Tuesday, December 04, 2007
One statement I make to my students in the very first class of each semester is that "The only color that matters is the gray stuff between your ears." This simple line negates so many prejudices it is unreal.
I treat this statement very seriously, and apply it in a variety of ways throughout the semester. For example, I assign group mini-projects for work to be completed in class, while scrambling the composition of every group for each new assignment. The students have to adapt to each new small-group dynamic. They learn to focus on getting the best possible contribution from every member of the group. Some use their gray matter better than others, which affects the results for which they are all responsible.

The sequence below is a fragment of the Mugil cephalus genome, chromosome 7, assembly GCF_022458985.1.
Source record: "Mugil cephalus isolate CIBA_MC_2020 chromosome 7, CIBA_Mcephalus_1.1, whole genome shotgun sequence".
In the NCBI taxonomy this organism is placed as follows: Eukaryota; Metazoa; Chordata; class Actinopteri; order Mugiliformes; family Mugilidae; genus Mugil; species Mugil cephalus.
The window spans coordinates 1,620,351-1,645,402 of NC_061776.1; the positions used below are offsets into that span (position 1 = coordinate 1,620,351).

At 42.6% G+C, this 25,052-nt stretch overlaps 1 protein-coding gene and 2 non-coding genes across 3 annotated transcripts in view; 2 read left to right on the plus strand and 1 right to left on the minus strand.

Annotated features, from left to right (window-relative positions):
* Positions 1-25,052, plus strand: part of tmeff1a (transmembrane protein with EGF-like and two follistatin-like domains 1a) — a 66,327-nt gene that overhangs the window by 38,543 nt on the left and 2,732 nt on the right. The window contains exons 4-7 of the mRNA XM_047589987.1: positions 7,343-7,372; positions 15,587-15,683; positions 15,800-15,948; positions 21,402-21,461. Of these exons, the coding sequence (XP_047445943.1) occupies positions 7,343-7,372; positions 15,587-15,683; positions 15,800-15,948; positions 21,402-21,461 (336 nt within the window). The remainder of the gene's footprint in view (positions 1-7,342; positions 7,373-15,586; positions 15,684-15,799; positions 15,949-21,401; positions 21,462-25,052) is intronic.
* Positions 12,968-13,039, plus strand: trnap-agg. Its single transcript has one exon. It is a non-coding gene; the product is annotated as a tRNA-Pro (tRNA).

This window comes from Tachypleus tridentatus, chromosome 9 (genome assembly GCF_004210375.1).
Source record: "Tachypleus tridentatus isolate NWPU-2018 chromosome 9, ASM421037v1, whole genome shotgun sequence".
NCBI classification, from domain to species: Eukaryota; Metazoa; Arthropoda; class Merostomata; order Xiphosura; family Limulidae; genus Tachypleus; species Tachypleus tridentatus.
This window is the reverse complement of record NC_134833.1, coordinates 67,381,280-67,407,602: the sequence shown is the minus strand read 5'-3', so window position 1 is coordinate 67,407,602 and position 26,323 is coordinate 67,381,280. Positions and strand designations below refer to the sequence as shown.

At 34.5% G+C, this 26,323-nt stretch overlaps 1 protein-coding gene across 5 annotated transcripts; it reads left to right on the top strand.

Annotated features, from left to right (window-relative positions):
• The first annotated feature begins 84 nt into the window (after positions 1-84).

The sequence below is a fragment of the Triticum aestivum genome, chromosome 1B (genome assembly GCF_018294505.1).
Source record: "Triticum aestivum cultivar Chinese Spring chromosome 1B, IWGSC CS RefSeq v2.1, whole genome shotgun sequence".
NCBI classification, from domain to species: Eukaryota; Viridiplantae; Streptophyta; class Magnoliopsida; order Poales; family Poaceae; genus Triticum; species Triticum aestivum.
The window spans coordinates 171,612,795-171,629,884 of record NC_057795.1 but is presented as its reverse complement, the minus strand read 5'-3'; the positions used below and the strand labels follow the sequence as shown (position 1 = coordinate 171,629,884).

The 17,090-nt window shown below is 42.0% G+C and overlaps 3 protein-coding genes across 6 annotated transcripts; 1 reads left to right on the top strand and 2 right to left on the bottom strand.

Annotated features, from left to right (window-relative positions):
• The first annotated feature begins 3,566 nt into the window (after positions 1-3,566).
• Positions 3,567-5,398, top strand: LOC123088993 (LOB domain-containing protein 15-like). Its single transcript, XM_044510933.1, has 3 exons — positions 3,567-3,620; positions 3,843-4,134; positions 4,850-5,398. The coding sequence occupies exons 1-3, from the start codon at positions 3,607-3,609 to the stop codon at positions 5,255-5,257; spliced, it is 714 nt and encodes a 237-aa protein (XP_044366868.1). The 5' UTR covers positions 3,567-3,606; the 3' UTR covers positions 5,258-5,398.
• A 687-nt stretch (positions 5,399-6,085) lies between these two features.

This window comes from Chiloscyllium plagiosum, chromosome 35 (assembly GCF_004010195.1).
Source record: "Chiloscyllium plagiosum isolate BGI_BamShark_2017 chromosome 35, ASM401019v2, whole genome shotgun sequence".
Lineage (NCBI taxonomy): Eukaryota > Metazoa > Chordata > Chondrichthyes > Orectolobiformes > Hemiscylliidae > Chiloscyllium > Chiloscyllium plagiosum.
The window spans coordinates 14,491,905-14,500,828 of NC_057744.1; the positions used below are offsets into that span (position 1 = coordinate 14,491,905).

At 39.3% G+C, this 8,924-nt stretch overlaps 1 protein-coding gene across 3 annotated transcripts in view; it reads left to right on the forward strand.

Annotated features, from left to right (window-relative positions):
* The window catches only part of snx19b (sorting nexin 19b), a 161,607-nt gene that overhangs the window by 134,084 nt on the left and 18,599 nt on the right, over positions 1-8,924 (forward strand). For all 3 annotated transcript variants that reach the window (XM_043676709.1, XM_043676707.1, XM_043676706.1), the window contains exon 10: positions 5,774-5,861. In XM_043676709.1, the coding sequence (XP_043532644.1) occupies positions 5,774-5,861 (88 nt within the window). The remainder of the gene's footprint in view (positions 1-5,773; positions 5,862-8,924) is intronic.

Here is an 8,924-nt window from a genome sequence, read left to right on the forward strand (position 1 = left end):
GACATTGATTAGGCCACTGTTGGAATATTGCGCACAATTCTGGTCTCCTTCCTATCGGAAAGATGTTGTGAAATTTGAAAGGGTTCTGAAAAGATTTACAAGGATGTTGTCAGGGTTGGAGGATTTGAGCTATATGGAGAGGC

Because my expectations and standards are clearly set out in the detailed syllabus I present in the first class meeting, my students learn very quickly that outward appearances have little to do with the value of the contributions they get from their fellow students.